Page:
[Sca-cooks] chemical leavening
t.d.decker at att.net
Wed Feb 25 20:51:50 PST 2009
> On Feb 25, 2009, at 6:30 PM, Terry Decker wrote:
>> As I recall, ammonium carbonate as a leaven definitely turns up in the
>> 18th Century along with a number of other chemical leavens. There are
>> some 16th and 17th Century German references to hartshorn, some of which
>> are definitely deer antler and some which might be either.
> The BASF site gives a date of something like 1823 for heavy
> experimentation into chemical leavening; it could have taken place
> earlier, or it could be someone interpreting "some time around 1800", or
> some similar phrase, somewhat loosely.
> What has me a little concerned is that although I keep seeing references
> to chemical leavening in 17th century Germany and Scandinavia, it's like
> I'm seeing references to the references, "we all know that" such-and-such
> is the case, etc. We do know that chemical leavenings appear in recipes
> for some baked goods that are very old indeed, but it's not always clear
> that the recipes are all that old. While I'd love to be more edumacated
> on this subject, at the moment it does seem conceivable that we might be
> looking at a slightly more benign version of the Big Lie political
> tactic, an untruth which, if repeated often enough, becomes widely
> accepted as the truth.
> Can anybody cite some specific, clear, primary or near-primary source
> reference to hartshorn as a leavening? It would presumably have to be the
> ammonia salt, and not simply the ground-up horn, which, as I recall, does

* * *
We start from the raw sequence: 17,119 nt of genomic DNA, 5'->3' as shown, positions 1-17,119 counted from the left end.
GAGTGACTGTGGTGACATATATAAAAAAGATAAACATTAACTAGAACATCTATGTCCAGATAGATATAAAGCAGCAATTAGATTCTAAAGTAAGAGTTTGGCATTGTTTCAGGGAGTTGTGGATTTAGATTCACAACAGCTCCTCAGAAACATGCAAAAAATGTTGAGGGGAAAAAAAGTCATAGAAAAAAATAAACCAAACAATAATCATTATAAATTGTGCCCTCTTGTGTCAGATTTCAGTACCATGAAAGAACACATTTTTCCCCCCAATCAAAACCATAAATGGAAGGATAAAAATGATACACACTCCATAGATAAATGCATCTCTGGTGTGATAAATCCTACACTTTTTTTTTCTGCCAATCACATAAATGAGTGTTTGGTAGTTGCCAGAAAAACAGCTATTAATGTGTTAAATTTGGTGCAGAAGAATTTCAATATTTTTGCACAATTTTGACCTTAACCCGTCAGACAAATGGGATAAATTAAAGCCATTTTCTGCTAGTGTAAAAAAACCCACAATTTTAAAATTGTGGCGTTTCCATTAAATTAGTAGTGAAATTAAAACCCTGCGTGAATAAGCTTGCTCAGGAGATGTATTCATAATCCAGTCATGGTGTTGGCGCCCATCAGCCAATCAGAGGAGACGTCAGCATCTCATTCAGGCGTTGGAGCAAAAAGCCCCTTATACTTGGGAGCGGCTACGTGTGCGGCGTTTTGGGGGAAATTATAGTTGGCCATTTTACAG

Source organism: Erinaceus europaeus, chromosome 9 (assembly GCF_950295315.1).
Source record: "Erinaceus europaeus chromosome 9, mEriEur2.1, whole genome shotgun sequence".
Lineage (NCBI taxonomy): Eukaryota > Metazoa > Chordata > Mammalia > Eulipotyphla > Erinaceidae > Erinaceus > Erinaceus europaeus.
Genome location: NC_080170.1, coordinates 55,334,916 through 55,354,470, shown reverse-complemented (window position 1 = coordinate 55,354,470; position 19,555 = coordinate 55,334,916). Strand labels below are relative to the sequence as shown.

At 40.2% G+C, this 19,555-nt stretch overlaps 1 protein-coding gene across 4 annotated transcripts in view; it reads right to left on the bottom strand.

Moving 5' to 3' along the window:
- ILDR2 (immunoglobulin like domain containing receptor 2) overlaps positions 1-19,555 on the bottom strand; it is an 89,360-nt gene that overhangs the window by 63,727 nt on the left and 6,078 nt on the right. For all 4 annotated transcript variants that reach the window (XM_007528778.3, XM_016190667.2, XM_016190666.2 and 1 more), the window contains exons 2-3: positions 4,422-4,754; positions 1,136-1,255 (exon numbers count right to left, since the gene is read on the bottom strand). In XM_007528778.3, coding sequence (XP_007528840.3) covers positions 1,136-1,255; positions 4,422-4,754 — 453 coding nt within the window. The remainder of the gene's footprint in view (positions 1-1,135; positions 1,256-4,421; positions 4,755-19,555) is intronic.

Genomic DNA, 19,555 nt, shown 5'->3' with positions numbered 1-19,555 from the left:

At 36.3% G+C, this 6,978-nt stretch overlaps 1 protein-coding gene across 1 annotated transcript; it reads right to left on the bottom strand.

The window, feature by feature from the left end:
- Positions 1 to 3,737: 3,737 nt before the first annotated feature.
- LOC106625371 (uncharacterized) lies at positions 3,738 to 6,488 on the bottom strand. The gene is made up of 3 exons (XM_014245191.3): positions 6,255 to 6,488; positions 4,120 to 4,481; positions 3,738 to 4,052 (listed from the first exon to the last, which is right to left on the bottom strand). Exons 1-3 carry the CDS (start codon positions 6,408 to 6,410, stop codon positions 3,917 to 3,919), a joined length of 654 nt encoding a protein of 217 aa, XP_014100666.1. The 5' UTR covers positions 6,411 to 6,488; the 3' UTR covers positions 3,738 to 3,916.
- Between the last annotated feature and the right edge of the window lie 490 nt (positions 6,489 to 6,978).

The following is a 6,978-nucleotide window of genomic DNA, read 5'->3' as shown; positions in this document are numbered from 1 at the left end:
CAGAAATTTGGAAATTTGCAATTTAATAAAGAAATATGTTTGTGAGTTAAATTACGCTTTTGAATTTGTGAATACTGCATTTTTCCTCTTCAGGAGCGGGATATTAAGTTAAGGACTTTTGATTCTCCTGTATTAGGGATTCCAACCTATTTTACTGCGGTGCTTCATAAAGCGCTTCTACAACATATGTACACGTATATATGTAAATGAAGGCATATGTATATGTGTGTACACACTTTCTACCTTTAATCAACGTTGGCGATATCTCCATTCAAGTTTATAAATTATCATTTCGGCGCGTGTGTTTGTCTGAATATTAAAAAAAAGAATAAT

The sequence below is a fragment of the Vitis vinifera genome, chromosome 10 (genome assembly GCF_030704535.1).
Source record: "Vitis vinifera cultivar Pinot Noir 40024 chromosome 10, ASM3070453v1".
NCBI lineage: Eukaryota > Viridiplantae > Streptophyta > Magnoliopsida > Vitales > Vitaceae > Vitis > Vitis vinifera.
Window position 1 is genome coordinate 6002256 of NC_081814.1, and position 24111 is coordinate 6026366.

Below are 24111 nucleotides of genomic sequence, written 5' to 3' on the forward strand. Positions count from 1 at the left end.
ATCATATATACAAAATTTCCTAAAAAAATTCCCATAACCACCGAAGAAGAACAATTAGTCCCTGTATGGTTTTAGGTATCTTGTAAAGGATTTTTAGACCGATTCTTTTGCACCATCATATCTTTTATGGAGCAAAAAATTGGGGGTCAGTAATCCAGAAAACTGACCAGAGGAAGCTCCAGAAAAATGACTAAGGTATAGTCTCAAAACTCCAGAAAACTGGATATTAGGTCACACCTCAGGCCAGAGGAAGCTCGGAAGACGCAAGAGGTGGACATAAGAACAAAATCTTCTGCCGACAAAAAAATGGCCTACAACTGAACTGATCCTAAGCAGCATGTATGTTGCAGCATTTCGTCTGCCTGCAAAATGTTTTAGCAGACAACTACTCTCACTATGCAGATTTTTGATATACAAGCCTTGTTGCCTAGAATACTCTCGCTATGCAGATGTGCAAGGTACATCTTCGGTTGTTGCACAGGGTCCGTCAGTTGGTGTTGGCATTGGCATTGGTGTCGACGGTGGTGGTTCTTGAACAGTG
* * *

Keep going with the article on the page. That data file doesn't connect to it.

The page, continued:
> appear in jelly/leach recipes as a gelling agent, like pig's feet, cow
> hooves, isinglass, etc.
> The fact that we've been talking about this here on SCA-Cooks for a
> billion years (give or take) doesn't count as a primary source ;-).
An excellent considration. Somewhere among my papers, I have what purports
to be a translation of a recipe from the 1590's that uses hartshorn as
leavening. I have yet to find the source to determine if it is an accurate
translation or modern fudging of an older recipe. If I can locate it, I'll
post it. Beyond that, my personal collection of recipes has mostly mid to
late 19th Century recipes with chemical leavens.
Root suggests that actual hart's horn was used as a leaven in the 16th
Century and was replaced by ammonium carbonate. I'm not sure how to produce
an edible leavening gas from bone, so this statement is questionable, until
proven or disproven.
The Oxford Companion to Food, under baking powder. give a 1790 date for the
use of pearl ash as a leavening agent prior to the creation of baking
powder. No reference to hartshorn.
It is worth noting neither source provides a primary source for the
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